Rwanda is a stunning landlocked country found in East Africa. Known as the “Land of a Thousand Hills,” Rwanda boasts towering peaks and volcanos like Mount Karisimbi (14,787 feet), where mountain gorillas live. Rwanda is also home to Lake Kivu, one of Africa’s great lakes, and the lush Akagera and Nyungwe national parks.
Alongside the breathtaking natural beauty of Rwanda, there is also extreme food insecurity and high levels of child labor. While the challenges of poverty are prevalent, today we would like to celebrate the amazing cultures and traditions of this country. Learn some interesting facts about Rwanda and the 99,430 Compassion-assisted children who live there.
Key Facts About Rwanda
Here are some quick, interesting facts you should know about Rwanda.
- Population: 12,712,431
- Capital: Kigali
- Official language: Kinyarwanda, French, English, Swahili and Kiswahili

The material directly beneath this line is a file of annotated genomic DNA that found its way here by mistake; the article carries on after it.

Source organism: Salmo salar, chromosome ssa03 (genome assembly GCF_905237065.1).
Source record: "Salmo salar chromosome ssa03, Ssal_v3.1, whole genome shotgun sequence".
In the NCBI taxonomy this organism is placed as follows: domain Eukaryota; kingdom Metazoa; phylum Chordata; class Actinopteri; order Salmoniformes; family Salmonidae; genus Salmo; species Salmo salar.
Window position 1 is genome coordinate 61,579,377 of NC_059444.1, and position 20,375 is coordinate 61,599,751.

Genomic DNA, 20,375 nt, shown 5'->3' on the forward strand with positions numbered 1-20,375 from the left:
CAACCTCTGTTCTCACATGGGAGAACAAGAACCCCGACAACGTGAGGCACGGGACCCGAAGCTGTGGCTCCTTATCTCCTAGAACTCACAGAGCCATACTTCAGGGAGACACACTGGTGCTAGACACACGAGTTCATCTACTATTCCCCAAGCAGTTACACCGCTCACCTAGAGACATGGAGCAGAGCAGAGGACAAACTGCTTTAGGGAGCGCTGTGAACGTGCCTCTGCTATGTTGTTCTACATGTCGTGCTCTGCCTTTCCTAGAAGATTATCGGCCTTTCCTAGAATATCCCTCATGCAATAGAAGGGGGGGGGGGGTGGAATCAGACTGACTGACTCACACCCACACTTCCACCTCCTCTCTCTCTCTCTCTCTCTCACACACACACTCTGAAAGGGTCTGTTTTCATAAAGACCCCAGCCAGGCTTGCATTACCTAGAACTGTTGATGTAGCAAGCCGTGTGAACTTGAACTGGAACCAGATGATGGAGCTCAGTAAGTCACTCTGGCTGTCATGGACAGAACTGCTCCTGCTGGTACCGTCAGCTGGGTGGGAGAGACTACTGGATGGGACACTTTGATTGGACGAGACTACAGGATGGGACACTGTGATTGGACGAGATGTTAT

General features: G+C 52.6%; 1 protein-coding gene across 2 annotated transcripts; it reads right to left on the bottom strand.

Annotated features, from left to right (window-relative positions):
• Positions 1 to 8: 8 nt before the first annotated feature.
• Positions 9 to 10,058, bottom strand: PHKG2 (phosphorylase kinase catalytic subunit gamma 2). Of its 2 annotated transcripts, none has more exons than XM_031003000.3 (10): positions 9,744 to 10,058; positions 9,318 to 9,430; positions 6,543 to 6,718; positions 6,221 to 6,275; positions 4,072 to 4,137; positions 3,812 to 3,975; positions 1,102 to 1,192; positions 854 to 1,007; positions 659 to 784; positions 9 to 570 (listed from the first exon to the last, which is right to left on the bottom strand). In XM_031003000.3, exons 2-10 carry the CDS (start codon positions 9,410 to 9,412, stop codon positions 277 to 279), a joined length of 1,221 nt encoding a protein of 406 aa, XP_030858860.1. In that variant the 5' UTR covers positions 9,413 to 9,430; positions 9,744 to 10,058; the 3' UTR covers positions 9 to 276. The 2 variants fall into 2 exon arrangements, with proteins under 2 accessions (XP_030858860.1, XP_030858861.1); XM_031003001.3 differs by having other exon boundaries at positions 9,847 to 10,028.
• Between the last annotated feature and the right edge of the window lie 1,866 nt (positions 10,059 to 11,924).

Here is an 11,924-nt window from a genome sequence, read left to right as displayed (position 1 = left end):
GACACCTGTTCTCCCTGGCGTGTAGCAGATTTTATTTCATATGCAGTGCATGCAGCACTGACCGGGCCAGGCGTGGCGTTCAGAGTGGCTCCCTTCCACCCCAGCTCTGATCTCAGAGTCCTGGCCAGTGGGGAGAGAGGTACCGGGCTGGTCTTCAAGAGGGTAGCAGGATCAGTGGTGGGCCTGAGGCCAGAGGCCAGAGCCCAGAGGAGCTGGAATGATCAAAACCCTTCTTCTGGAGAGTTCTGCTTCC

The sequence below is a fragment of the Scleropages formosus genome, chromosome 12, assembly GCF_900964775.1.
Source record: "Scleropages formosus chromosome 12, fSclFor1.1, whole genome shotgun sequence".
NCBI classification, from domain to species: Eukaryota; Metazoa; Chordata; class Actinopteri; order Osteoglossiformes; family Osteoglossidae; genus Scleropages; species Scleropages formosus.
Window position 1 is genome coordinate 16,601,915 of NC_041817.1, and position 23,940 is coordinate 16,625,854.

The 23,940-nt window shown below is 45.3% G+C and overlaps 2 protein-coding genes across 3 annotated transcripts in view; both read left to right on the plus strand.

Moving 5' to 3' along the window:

- Area: 10,169 square miles — a little larger than Massachusetts
- Economy: Rwanda is a rural, agrarian country. Tourism, minerals, coffee and tea are all important industries for the economy, and the majority of the population works in agriculture.
Culture and Traditions of Rwanda
There is so much information to share about Rwanda! Here are some highlights.
Religion: The Rwandan constitution provides for freedom of religion; however, while the government generally respects this right in practice, it fails to prevent local authorities from abusing or restricting religious freedoms. About half the population identifies as Protestant, and over 40% of people identify as Catholic. The remaining people are Muslims or part of other religions or are nonreligious.
Clothing: Many Rwandans dress in clothing typical of Western countries like the United States. If you walked down a Rwandan city street, you might see jeans, T-shirts and dresses. In professional environments, Rwandan men wear dress shirts and dress pants and sometimes add a tie and suit jacket. Businesswomen may wear pants but often prefer a skirt or dress. The “mushanana” is a traditional piece of clothing in Rwanda. This formal garment is similar to the Indian sari and is shaped by draping a length of cloth over one shoulder and wrapping it around the waist.